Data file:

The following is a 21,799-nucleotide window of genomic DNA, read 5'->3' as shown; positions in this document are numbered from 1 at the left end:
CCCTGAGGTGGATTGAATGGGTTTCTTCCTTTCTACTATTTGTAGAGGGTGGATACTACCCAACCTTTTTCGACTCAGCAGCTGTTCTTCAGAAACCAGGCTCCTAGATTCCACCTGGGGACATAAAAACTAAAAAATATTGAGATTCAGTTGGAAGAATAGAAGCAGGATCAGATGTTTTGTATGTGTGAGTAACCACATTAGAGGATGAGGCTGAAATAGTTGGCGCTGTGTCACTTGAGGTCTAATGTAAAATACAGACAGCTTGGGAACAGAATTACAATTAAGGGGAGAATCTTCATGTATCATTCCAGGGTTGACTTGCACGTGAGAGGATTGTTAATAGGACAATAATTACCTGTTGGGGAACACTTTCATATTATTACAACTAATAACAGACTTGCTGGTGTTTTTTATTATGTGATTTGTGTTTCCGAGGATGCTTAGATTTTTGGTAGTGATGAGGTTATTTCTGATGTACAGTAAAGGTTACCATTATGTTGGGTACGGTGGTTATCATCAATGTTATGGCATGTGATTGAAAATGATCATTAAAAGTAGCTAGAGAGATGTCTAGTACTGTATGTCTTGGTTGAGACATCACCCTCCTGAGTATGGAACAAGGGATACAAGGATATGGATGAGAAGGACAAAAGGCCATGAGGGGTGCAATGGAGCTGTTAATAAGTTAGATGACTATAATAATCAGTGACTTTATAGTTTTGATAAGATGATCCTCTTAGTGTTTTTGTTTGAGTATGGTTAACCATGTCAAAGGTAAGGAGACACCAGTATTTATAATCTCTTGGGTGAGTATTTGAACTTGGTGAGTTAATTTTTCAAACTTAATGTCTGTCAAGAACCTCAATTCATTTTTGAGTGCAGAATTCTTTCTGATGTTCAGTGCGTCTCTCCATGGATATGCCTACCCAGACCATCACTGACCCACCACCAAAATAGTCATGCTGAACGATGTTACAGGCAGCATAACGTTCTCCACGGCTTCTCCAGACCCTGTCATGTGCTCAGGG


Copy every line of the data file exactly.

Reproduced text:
The following is a 21,799-nucleotide window of genomic DNA, read 5'->3' as shown; positions in this document are numbered from 1 at the left end:
CCCTGAGGTGGATTGAATGGGTTTCTTCCTTTCTACTATTTGTAGAGGGTGGATACTACCCAACCTTTTTCGACTCAGCAGCTGTTCTTCAGAAACCAGGCTCCTAGATTCCACCTGGGGACATAAAAACTAAAAAATATTGAGATTCAGTTGGAAGAATAGAAGCAGGATCAGATGTTTTGTATGTGTGAGTAACCACATTAGAGGATGAGGCTGAAATAGTTGGCGCTGTGTCACTTGAGGTCTAATGTAAAATACAGACAGCTTGGGAACAGAATTACAATTAAGGGGAGAATCTTCATGTATCATTCCAGGGTTGACTTGCACGTGAGAGGATTGTTAATAGGACAATAATTACCTGTTGGGGAACACTTTCATATTATTACAACTAATAACAGACTTGCTGGTGTTTTTTATTATGTGATTTGTGTTTCCGAGGATGCTTAGATTTTTGGTAGTGATGAGGTTATTTCTGATGTACAGTAAAGGTTACCATTATGTTGGGTACGGTGGTTATCATCAATGTTATGGCATGTGATTGAAAATGATCATTAAAAGTAGCTAGAGAGATGTCTAGTACTGTATGTCTTGGTTGAGACATCACCCTCCTGAGTATGGAACAAGGGATACAAGGATATGGATGAGAAGGACAAAAGGCCATGAGGGGTGCAATGGAGCTGTTAATAAGTTAGATGACTATAATAATCAGTGACTTTATAGTTTTGATAAGATGATCCTCTTAGTGTTTTTGTTTGAGTATGGTTAACCATGTCAAAGGTAAGGAGACACCAGTATTTATAATCTCTTGGGTGAGTATTTGAACTTGGTGAGTTAATTTTTCAAACTTAATGTCTGTCAAGAACCTCAATTCATTTTTGAGTGCAGAATTCTTTCTGATGTTCAGTGCGTCTCTCCATGGATATGCCTACCCAGACCATCACTGACCCACCACCAAAATAGTCATGCTGAACGATGTTACAGGCAGCATAACGTTCTCCACGGCTTCTCCAGACCCTGTCATGTGCTCAGGG